National Geographic : 1965 Aug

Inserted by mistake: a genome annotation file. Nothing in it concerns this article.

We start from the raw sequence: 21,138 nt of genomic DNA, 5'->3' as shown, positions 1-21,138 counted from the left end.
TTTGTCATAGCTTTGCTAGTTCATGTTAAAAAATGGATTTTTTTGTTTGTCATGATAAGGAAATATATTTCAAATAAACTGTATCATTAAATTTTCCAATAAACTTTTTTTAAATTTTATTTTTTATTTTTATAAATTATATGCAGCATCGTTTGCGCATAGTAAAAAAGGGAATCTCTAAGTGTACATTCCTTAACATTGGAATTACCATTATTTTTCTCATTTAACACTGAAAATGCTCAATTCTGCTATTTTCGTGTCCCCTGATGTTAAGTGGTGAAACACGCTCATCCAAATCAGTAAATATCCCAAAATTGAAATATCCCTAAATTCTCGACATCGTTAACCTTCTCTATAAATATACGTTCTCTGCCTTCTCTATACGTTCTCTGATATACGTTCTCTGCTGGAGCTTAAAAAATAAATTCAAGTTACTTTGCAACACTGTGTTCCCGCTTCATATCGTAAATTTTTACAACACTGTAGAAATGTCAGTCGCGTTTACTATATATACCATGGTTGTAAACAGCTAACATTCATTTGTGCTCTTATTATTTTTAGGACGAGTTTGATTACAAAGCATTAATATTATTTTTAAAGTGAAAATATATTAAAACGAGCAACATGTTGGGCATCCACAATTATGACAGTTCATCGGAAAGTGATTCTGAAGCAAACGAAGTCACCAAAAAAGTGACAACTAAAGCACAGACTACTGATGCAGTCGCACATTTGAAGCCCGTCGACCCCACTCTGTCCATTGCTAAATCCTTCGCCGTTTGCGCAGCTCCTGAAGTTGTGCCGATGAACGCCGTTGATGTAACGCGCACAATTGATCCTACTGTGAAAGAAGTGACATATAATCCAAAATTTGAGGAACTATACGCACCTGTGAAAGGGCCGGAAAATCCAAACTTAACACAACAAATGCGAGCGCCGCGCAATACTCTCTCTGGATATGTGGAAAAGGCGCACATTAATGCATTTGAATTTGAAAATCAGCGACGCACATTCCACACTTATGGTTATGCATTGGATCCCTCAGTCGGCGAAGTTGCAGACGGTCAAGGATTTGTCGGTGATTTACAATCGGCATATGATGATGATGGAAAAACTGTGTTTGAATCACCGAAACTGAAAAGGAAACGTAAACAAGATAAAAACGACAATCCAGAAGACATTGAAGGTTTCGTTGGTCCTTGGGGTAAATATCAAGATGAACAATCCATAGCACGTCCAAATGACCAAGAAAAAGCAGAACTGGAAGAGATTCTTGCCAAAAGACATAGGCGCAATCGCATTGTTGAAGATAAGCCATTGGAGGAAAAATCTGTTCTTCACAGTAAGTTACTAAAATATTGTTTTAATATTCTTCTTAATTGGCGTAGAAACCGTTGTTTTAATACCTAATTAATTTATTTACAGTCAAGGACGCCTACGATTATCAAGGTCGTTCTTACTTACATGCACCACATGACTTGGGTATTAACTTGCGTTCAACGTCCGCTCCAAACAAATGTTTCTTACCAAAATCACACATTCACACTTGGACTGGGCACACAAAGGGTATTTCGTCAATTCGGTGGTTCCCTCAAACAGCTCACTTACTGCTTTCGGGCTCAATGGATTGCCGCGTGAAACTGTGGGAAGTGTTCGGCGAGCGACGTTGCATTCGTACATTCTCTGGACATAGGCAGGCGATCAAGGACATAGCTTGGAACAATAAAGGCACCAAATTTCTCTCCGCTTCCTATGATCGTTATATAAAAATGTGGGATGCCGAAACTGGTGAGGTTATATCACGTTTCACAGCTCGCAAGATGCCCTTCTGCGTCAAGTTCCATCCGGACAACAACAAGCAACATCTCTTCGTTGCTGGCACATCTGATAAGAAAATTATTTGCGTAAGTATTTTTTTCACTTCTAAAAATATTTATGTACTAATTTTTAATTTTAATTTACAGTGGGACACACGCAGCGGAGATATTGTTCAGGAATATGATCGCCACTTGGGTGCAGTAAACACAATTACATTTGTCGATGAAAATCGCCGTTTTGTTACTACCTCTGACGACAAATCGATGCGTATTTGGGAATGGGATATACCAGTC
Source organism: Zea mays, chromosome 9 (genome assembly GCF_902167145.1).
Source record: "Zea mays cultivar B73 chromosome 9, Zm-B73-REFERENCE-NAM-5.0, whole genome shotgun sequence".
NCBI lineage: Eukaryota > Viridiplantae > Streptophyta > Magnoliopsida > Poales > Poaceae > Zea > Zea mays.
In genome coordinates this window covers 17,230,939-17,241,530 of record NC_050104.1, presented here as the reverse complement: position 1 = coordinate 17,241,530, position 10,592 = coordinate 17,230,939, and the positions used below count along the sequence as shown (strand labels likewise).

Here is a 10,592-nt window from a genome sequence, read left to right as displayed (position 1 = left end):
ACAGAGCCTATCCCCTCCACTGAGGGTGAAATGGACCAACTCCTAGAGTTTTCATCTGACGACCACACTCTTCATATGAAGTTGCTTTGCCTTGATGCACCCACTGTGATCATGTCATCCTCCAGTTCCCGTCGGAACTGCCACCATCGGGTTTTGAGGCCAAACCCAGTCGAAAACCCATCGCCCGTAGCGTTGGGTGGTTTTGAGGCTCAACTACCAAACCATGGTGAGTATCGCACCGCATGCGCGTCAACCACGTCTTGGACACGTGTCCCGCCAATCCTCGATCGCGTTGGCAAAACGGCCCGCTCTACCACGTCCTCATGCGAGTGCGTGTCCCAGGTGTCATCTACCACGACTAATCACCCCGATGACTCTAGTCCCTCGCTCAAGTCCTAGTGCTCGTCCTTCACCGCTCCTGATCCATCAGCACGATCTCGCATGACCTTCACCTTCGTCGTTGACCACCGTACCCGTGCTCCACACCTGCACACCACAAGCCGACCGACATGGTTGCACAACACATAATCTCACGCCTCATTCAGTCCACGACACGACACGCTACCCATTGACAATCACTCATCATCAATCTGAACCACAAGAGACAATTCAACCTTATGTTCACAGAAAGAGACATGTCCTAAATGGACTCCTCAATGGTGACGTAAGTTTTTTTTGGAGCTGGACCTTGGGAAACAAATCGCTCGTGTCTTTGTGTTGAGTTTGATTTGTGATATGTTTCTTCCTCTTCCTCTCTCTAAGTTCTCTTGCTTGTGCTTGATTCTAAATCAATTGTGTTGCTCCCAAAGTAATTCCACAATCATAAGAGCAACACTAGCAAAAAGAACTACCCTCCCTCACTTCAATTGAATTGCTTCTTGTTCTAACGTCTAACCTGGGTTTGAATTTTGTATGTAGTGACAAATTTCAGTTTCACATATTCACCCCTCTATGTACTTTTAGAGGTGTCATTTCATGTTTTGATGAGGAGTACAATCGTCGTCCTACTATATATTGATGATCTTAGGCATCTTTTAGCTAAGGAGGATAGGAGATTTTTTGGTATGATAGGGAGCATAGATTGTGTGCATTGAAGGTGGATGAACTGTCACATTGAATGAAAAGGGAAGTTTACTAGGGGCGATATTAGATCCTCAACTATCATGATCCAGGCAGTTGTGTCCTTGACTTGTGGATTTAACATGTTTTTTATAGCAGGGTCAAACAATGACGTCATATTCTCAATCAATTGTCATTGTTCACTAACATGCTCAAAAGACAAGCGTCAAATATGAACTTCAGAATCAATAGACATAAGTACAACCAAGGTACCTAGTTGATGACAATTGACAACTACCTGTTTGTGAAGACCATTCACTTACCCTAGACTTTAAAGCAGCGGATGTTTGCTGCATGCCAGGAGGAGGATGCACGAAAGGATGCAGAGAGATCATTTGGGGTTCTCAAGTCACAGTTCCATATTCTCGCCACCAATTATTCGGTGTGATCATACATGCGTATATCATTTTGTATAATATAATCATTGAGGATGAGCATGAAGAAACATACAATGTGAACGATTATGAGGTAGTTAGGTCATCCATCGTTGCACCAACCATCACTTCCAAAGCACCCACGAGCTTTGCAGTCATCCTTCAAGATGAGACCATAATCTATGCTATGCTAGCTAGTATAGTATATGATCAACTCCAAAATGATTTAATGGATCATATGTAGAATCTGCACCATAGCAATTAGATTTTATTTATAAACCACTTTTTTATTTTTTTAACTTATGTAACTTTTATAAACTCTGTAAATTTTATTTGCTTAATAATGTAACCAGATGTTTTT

( I APPY ARE THE PAINTERS, for they shall not be lonely," Churchill wrote. He began painting in 1915 and so perfected his artistry that famed British artist Sir Oswald Birley once remarked: "If Sir Winston had given the time to art that he has given to politics, he would have been by all odds the world's greatest painter." Here Churchill works at his beloved Marrakech, Morocco, after World War II. "Winter Sunshine, Chartwell," right, a paint ing of his home in Kent, won first prize in an amateur exhibition about 1925. Churchill rev eled in his hobby. "When I get to heaven I mean to spend a considerable portion of my first mil lion years in painting .... " Soviet power. Unsuccessfully he urged an invasion to keep the Balkans free of Russia. Despite the disapproval of his allies, he threw British troops into newly free Greece where, in a bloody struggle, they routed Communist guerrillas bent upon seizing control. Germany surrendered on May 7, 1945. "Weary and worn," wrote Churchill, "im poverished but undaunted and now triumph ant, we had a moment that was sublime. We gave thanks to God for the noblest of all His blessings, the sense that we had done our duty." In July of the same year, while the Potsdam Conference met, the British electorate turned Churchill out of office by voting against the 176 Conservatives. He would return to 10 Down ing Street to guide Britain's affairs from 1951 to 1955, but his defeat in 1945 came as a bitter disappointment. Still, he relinquished power without a murmur, and his farewell message thanked his countrymen "for the unflinching, unswerving support which they have given me during my task, and for the many expres sions of kindness which they have shown towards their servant." TROOPS LINED the funeral route. As the solemn procession advanced up Whitehall, each man held his rifle muzzle-down, with hands enfolding the butt.